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Regional Press Review (01 – 06 Jan)


The Russian authorities are conducting a new criminal investigation against Navalny. 

  • Russian officials have raised pressure on Navalny, raising new allegations of bribery and jail threats. Russia’s largest investigating agency announced that it has opened a new court prosecution to Navalny on grounds of bribery relating to the suspected mishandling of $5 million in contributions to the Anti-Corruption Foundation and other organizations. (CNN, December 29)

Russia detains an ex-energy director for spy for Moldova. 

  • Russian authorities sentenced the former president of state energy holding firm Inter RAO to 15 years in prison. Tsurkan was convicted for spy for the former Soviet Republic of Moldova in a closed-door courtroom. In addition, the decision of the Moscow City Court ordered $8.9 million recovered from Turcan to be turned over to the state revenue. “Discs and laptops confiscated from the convicted woman should be transferred to the [Russian security and intelligence service] FSB for safekeeping,” reported TASS. (Deutsche Welle, December29)

President Putin struggles to sell Russia’s Covid-19 vaccine.

  • Russia accuses the West of ridiculing its successes in the global race to beat Covid-19 as efforts to gain crucial markets for the Sputnik V vaccine run contrary to the requests of regulators. “We understand the game,” Kirill Dmitriev, chief executive officer of the Russian Direct Investment Fund, which backed Sputnik V’s development and negotiates its international roll-out, declared in an interview. “It’s a combination of some misunderstanding, some strong bias and, really, some very strong efforts to undermine the Russian vaccine.” (Bloomberg, December 31)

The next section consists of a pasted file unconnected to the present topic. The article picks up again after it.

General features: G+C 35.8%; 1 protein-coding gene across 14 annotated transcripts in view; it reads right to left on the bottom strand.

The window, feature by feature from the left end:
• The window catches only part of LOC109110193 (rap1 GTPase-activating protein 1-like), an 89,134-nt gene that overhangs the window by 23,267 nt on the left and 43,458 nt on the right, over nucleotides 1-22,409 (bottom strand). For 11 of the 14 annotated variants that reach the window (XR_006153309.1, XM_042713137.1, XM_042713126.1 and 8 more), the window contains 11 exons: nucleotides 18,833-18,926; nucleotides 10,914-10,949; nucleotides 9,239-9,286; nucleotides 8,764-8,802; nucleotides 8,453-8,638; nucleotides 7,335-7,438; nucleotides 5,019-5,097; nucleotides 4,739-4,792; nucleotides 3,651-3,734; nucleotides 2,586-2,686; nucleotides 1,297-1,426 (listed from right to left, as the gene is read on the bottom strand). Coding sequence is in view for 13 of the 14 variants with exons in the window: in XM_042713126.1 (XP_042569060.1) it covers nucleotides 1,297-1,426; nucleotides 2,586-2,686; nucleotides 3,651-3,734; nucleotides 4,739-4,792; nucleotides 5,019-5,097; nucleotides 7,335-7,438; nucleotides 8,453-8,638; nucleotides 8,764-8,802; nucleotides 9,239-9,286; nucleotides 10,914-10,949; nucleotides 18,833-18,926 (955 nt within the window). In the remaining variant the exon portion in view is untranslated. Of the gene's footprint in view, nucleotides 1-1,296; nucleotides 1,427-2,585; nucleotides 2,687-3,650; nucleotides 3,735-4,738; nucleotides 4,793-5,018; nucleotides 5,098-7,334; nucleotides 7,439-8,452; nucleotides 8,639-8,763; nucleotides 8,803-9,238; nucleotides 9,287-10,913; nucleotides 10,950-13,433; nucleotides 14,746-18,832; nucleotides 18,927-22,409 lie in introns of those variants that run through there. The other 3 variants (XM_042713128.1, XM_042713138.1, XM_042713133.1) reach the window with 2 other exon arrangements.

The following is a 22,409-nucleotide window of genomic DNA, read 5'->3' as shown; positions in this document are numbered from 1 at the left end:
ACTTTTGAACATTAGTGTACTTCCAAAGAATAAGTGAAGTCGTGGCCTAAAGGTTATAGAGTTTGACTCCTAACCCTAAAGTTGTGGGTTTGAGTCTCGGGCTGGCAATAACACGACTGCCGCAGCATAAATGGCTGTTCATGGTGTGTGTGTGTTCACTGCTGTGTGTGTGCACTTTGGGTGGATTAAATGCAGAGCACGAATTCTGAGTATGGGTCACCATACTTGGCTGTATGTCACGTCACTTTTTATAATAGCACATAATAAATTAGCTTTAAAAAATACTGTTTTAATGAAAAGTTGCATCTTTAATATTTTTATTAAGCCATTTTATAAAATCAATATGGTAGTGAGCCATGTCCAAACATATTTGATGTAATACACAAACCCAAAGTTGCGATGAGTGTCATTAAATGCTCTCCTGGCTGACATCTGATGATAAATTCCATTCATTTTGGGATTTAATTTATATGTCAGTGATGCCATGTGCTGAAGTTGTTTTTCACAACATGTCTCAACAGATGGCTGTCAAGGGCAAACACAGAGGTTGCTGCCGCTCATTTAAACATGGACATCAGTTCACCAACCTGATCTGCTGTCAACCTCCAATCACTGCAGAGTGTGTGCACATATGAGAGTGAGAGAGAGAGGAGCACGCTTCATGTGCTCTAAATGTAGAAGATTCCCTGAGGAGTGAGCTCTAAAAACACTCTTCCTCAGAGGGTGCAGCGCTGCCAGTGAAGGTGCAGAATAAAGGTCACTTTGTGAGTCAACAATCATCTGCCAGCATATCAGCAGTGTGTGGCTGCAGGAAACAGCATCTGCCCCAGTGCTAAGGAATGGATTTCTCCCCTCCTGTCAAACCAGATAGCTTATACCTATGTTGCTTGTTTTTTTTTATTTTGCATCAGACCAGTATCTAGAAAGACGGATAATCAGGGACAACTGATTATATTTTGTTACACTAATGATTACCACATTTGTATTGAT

Russia’s ‘Info Warrior’ allow the Kremlin play Inexpensive World affairs. 

  • Moscow, with its increasing cyber capability, continues to be undeterred by Western sanctions and other countermeasures.  The sprawling SolarWinds hack by alleged Russian state-sponsored attackers is the most recent indication of Moscow’s rising determination and strengthened technological potential to cause chaos and global espionage in cyberspace. The hack, which exposed portions of the U.S. government, as well as tech firms, hospitals and universities, contributes to a series of highly complex and increasingly frantic internet interferences, showing how cyber operations have become a central element in Russia’s conflict with the West, experts and officials claim. (The Wall Street Journal, January 2)

Biden Intends Renewed Nuclear Negotiations With Russia.

  • President-elect Biden, incoming national security advisor, reported that the incoming government would act swiftly to negotiate the last remaining major nuclear weapons deal with Russia, while trying to get President Putin to pay for what seemed to be the biggest hacking of US government networks. (The New York Times, January 3)


Armenian PM calls for new elections in 2021. 

  • PM Pashinyan announced that extraordinary parliamentary elections will be held in 2021, with the date to be decided following consultations with opposition forces. Acts of civil disobedience continue in the capital calling for snap elections and for Pashinyan’s resignation, including roadblocks, public sit-ins, and protests. (OC Media December 26)

Armenian PM prioritizes closer ties with Russia.